There is this short horror animation titled "The Backwater Gospel" I found on youtube that I feel accurately illustrates "the beast". This aura of guilt, shame and fear that catapults people's minds into this savage "flee or fight" mode where they are ready to lay the shame, and the guilt and the blame on anyone else as long as it isn't laid on them. As the characters in this animation exclaims "Well, it ain't gonna be me!!! Here's the linK: I also know a poem written by author and poet Charles Bukowski titled "The Genius of the crowd" that describes how hatred becomes an artform for those who can't create art of their own. There's a Youtube video with a reading of that poem. Here's the link to that:

Kou the Mad at 9:43PM, April 16, 2021

I don't have anything to add, I quit Social Media years ago (Unless you count youtube, and even then I use those for Funny Videos, Let's Plays, and the Occasional news.).

hushicho at 3:22PM, April 16, 2021

It also occurs to me that this sort of bad behavior by so many of the same horrible, hyper-judgemental pack of beasts migrating from failed sites like tumblr to twitter has made them more hair-trigger reactionary and made the whole social justice movement harder too. When you have people who dogpile on others for a questionable or outright illegitimate reason, that cheapens the act. Cancelling, now, means much less than it did before it was directed at people like Natalie Wynn and Lindsay Ellis, and others who did nothing but dared to say something that some rando disagreed with. I am, to quote Lana Del Rey, "fresh out of fucks forever", and I was one of the most passionate supporters of social justice, a long time ago. It was one of the only ways to actually answer the many, many offenses that the corrupt police force and equally corrupt political landscape will not address. But as always, it became too easy and went too far. People want an excuse to hate and be lazy.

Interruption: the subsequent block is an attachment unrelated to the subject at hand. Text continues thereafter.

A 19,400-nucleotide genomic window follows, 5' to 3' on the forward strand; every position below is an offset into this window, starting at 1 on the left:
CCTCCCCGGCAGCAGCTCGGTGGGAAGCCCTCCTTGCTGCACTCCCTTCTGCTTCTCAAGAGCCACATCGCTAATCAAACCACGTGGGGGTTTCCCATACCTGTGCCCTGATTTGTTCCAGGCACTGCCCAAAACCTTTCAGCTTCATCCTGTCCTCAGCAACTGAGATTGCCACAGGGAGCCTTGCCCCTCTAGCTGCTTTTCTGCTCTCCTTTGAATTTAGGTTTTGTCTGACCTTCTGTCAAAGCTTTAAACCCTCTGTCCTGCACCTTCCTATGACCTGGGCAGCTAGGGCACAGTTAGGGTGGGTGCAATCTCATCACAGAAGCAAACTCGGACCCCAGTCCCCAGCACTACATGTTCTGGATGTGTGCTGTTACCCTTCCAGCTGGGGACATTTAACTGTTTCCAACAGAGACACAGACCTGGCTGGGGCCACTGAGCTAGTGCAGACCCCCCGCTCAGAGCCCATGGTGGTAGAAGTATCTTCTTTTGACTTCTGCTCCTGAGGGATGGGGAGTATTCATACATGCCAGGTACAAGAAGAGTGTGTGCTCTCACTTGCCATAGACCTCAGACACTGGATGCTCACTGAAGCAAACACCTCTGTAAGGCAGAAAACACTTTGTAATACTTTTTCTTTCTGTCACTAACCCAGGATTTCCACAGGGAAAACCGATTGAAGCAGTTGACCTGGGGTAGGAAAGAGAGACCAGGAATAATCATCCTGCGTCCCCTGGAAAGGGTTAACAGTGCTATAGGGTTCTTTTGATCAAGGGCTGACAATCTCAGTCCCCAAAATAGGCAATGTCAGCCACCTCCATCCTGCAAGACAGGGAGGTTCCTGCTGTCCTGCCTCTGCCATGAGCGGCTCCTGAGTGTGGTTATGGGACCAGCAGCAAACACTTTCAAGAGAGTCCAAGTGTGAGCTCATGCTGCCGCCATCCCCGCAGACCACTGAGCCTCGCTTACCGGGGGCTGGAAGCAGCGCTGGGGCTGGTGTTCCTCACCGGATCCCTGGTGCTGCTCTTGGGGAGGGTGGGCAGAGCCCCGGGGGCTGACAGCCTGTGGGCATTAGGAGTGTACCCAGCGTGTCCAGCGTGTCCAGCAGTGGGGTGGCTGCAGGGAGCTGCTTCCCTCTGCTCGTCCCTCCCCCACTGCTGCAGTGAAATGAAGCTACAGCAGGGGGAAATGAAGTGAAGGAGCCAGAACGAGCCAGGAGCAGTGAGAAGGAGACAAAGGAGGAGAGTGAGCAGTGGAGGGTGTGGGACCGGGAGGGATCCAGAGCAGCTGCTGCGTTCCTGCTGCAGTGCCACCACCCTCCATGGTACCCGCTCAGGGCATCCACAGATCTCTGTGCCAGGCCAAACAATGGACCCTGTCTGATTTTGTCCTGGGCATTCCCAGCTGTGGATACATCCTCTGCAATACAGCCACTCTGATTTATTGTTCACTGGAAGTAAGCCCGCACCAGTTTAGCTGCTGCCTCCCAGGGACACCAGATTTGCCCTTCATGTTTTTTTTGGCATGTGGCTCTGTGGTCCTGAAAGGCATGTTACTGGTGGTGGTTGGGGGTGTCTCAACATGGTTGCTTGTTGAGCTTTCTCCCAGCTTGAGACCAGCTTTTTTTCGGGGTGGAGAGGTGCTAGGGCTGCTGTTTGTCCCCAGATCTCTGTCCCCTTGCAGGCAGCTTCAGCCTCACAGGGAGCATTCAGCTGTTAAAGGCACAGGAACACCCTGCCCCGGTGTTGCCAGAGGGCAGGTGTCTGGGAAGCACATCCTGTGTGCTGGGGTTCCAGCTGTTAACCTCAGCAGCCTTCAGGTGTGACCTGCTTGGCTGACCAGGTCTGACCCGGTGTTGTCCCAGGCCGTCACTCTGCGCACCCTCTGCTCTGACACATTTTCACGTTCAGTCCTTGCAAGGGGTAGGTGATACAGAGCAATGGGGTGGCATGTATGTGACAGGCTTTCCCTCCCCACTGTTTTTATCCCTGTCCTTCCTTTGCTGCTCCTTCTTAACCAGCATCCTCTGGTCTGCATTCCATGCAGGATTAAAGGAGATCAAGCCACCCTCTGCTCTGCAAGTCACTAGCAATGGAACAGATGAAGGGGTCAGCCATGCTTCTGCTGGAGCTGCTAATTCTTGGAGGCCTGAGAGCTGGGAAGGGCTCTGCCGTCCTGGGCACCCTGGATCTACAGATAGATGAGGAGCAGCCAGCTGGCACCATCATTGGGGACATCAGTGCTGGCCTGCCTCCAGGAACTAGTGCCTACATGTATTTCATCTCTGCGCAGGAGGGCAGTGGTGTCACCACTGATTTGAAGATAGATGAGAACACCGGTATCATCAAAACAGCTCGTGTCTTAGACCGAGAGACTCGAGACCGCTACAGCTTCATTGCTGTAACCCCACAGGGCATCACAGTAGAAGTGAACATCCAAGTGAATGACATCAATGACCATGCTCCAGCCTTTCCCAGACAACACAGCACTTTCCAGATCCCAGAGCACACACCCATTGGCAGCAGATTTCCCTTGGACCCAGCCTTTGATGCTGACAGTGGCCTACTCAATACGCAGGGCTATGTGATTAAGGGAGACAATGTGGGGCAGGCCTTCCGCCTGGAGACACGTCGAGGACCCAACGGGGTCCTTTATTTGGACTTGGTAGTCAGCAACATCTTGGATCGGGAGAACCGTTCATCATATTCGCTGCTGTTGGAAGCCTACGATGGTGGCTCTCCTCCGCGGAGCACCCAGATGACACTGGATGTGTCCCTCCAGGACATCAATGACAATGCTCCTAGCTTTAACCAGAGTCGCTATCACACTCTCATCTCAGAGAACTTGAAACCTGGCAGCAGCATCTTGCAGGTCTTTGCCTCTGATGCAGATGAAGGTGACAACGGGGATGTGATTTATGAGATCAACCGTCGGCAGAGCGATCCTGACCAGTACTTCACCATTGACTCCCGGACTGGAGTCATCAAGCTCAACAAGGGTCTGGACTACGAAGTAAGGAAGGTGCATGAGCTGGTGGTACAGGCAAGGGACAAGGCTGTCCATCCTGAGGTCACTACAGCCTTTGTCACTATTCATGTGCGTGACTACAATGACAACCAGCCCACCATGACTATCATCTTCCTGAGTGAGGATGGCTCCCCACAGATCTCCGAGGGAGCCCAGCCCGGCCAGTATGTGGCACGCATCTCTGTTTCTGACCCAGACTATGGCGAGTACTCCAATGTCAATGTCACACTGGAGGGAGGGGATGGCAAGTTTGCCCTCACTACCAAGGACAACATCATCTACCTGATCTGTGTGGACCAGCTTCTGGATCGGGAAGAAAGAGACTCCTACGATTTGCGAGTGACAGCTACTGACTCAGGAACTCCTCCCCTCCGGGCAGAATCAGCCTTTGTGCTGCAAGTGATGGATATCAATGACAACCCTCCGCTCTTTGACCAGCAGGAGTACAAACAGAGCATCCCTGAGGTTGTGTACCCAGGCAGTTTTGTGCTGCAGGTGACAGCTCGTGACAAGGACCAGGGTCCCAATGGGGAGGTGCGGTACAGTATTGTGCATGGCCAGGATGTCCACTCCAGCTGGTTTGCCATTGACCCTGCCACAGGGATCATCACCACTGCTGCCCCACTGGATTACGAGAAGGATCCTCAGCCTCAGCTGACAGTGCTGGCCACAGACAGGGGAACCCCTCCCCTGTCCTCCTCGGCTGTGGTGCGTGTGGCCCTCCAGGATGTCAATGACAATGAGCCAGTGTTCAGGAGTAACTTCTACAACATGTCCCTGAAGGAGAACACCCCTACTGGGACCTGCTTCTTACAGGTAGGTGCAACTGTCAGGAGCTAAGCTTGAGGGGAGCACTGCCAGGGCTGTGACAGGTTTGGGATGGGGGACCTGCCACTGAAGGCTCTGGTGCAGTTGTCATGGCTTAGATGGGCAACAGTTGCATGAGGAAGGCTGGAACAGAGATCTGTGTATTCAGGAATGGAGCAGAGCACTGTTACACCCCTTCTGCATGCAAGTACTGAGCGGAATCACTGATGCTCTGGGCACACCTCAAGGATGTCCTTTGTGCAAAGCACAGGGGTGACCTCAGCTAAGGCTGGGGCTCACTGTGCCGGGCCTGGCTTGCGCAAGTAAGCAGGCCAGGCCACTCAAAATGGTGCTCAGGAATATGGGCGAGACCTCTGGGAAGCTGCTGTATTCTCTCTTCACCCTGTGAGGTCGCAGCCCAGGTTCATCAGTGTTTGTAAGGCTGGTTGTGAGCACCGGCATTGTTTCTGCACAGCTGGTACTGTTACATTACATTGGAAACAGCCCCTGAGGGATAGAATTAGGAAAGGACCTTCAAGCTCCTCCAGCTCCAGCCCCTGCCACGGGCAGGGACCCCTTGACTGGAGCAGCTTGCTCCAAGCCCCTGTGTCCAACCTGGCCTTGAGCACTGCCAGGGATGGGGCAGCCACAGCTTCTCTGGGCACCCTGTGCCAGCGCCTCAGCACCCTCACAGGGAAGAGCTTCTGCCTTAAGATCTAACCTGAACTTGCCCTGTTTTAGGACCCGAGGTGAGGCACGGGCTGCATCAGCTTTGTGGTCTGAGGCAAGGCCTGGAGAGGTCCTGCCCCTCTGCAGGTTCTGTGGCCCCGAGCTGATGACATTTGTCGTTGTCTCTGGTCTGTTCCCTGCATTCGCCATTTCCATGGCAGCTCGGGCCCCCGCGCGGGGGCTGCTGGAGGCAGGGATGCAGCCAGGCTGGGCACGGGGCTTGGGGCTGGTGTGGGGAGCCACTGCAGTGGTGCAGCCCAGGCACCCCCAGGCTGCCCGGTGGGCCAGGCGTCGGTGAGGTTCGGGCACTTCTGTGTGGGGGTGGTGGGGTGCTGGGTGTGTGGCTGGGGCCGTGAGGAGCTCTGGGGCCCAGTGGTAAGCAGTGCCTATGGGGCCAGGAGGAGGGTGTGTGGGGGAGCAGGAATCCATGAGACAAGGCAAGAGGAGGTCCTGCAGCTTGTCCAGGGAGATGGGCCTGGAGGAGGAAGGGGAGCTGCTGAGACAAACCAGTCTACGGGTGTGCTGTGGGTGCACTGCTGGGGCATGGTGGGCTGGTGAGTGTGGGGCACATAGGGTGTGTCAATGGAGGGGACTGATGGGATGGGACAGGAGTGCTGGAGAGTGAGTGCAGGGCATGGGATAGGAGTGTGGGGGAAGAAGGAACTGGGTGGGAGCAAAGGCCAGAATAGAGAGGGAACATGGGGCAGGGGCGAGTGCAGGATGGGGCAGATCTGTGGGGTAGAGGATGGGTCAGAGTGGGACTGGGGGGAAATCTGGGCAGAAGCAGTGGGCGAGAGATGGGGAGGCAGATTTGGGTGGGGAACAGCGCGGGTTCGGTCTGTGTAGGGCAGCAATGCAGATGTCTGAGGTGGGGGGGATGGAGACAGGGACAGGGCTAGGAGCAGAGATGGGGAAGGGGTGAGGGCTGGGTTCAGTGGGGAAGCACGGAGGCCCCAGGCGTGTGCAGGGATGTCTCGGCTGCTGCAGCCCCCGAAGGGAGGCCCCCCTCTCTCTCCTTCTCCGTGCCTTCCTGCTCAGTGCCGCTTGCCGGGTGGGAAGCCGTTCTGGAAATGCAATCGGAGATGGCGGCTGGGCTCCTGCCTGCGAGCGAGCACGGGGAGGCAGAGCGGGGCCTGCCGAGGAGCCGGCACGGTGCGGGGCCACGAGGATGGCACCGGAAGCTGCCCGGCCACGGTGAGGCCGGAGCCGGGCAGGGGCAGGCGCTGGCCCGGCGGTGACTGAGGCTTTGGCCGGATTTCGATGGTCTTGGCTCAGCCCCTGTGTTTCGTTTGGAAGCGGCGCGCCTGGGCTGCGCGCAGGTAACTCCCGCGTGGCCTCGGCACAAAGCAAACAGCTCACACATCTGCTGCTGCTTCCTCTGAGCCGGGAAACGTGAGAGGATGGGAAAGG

hushicho at 3:10PM, April 16, 2021

Very well said. I left social media some time ago not because I was cancelled -- I don't think anyone would be stupid enough to try that -- but because social media was failing to hold anyone accountable for the tremendous harm they were doing. Twitter was the worst of them all, and only started doing the "fact-checking" remarkably after the problem had reached levels which they could not ignore. I say, do what you want to do, do what you feel, and to hell with any of the idiots who want to try to make you a punching bag. They make it much harder for those of us who actually fight mob mentalities, those of us who are minorities struggling for human rights, by acting like a bunch of insane children. This is not the way to even the playing field. It's bedlam. And so many of these sorts are just horrible puritanical prudes in practice...the exact opposite of what they present to the world or purport to fight for. I won't tolerate that.

Hapoppo at 10:13AM, April 16, 2021